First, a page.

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belfegor

Bone parent indices to linked list

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I have an array of bone parent indices (where i marked root bone as -1). At some point i need to traverse thru all children of some arbitrary bone but this seems tough to do with this setup. I cannot come up with algorithm to create linked list like hierarchy from this , one like in DX9 animation system:

typedef struct D3DXFRAME {
...
D3DXFRAME* pFrameSibling;
D3DXFRAME* pFrameFirstChild;
};

 

where i can simply use recursion to achieve this.

 

Any pointers?

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A hierarchy is a tree, not a list. If you want to reconstruct a tree you first need some method like AddChild, then you use a simple map of indices to tree nodes (actually a array/vector could work just fine). Map and add children as you go. Pseudocode:
foreach(node: nodes)
{
    map[node.index] = node;
    if(node.parent >= 0)
        map[node.parent].AddChild(node);
}
This works if no child comes before its anchestor. Otherwise you need two passes: Create nodes first, then assign to parents.
I don't think you can use a (sensible) recursive algorithm here. A recursion needs a hierarchical relation, which you actually want to figure out wink.png

Alternatively, construct a list of indices of the children for each bone, then you can work with the initial array. Assuming children have consecutive indices, then pair of (startindex, endindex) suffices. The latter is the case if e.g. the indices were created using a level-order tree traversal.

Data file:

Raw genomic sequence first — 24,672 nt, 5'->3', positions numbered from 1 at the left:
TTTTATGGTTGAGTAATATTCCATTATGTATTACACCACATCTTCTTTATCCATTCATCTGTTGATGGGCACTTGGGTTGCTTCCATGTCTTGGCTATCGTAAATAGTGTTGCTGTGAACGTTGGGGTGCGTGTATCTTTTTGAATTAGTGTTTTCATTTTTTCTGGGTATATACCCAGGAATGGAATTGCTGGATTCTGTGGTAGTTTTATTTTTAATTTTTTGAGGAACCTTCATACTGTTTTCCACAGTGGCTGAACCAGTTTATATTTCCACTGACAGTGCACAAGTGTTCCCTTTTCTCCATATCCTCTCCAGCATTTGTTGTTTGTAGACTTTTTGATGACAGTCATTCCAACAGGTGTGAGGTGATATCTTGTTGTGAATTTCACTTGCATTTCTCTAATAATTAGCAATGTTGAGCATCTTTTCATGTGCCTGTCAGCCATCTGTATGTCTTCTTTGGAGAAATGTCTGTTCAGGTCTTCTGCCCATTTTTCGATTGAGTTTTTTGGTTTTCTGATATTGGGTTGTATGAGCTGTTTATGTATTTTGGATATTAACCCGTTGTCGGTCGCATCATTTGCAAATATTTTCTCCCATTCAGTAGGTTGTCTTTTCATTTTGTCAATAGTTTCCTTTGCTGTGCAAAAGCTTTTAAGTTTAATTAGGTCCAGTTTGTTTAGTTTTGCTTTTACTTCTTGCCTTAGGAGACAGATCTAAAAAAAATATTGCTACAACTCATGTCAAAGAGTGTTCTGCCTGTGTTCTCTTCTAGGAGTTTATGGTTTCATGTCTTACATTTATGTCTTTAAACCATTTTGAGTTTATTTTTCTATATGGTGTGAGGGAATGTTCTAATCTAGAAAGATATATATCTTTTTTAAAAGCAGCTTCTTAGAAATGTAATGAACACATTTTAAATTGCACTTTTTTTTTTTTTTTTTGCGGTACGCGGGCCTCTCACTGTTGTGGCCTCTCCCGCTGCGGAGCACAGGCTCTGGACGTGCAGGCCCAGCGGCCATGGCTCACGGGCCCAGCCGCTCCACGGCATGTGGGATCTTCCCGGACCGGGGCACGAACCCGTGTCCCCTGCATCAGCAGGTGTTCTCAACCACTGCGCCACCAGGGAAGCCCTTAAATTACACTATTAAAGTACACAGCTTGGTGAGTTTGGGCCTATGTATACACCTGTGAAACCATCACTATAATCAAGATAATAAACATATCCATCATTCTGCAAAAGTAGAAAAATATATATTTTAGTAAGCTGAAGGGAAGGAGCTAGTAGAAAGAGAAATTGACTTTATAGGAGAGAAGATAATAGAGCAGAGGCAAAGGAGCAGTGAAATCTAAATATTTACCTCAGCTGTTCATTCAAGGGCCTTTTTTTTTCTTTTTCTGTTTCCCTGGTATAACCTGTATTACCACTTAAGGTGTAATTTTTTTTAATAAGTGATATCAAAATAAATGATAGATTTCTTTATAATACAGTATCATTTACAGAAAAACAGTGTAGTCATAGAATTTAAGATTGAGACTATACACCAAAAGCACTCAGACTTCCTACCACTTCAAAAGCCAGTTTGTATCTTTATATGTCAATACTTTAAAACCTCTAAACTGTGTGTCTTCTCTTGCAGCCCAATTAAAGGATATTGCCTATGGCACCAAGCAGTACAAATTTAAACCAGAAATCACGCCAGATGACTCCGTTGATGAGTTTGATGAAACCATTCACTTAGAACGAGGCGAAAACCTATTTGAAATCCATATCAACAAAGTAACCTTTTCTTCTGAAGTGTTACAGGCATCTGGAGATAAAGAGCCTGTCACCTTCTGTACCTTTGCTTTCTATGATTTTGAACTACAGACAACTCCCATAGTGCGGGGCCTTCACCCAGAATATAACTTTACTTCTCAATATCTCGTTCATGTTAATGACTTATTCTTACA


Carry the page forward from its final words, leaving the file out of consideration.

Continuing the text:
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I don't think you can use a (sensible) recursive algorithm here. A recursion needs a hierarchical relation, which you actually want to figure out wink.png

 

I have explain it badly.

Before, with dx9 animation system i was able to traverse thru only children of some bone (and childrens children... and their children) using recursion because that was with tree structure, and now i cannot do that easely with this array. I want to imitate "old" way by building this "tree" which i dont see how yet, still working on it. Thanks anyway.

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I don't think it is necessary to store any explicit hierarchy of the bones - In my animation system I just have a list of bones, and each bone has an associated parent bone index (in the list). This stores the hierarchy implicitly. Then, when computing the final matrices for each bone, I just iterate through the list and lazily compute the concatenated object-space matrices of each bone (and any parent bones, if they have not yet been computed). There doesn't seem to be any reason to store the skeleton hierarchy in a traditional tree structure.

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I have no problem with animation, i was thinking about IK . Then for one character i need to go thru whole structure couple of times in one frame (head facing certain target, legs position on uneven terrain, arms reaching for items...) , with "old" way i could update only what is needed.